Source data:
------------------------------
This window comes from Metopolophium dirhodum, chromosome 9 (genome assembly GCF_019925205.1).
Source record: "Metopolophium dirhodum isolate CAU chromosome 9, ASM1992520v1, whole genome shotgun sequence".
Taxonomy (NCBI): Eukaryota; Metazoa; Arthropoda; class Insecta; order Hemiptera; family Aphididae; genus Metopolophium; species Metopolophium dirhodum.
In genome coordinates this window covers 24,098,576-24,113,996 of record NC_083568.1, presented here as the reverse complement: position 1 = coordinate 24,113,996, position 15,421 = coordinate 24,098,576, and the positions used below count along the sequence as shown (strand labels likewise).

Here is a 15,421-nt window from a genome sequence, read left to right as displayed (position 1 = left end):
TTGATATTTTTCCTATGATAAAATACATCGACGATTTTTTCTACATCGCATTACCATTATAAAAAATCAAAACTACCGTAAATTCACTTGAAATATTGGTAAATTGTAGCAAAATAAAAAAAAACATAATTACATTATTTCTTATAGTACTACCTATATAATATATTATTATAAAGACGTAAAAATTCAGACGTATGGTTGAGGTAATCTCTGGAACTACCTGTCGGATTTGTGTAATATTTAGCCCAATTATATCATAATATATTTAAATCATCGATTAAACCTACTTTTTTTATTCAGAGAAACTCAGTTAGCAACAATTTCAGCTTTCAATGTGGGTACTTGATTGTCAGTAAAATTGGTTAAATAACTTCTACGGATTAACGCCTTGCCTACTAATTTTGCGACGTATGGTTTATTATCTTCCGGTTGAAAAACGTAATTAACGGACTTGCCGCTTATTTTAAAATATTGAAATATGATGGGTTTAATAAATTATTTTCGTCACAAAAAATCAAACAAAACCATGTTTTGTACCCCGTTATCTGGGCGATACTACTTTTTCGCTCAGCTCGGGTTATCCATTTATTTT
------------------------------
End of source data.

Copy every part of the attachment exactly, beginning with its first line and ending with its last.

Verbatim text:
This window comes from Metopolophium dirhodum, chromosome 9 (genome assembly GCF_019925205.1).
Source record: "Metopolophium dirhodum isolate CAU chromosome 9, ASM1992520v1, whole genome shotgun sequence".
Taxonomy (NCBI): Eukaryota; Metazoa; Arthropoda; class Insecta; order Hemiptera; family Aphididae; genus Metopolophium; species Metopolophium dirhodum.
In genome coordinates this window covers 24,098,576-24,113,996 of record NC_083568.1, presented here as the reverse complement: position 1 = coordinate 24,113,996, position 15,421 = coordinate 24,098,576, and the positions used below count along the sequence as shown (strand labels likewise).

Here is a 15,421-nt window from a genome sequence, read left to right as displayed (position 1 = left end):
TTGATATTTTTCCTATGATAAAATACATCGACGATTTTTTCTACATCGCATTACCATTATAAAAAATCAAAACTACCGTAAATTCACTTGAAATATTGGTAAATTGTAGCAAAATAAAAAAAAACATAATTACATTATTTCTTATAGTACTACCTATATAATATATTATTATAAAGACGTAAAAATTCAGACGTATGGTTGAGGTAATCTCTGGAACTACCTGTCGGATTTGTGTAATATTTAGCCCAATTATATCATAATATATTTAAATCATCGATTAAACCTACTTTTTTTATTCAGAGAAACTCAGTTAGCAACAATTTCAGCTTTCAATGTGGGTACTTGATTGTCAGTAAAATTGGTTAAATAACTTCTACGGATTAACGCCTTGCCTACTAATTTTGCGACGTATGGTTTATTATCTTCCGGTTGAAAAACGTAATTAACGGACTTGCCGCTTATTTTAAAATATTGAAATATGATGGGTTTAATAAATTATTTTCGTCACAAAAAATCAAACAAAACCATGTTTTGTACCCCGTTATCTGGGCGATACTACTTTTTCGCTCAGCTCGGGTTATCCATTTATTTT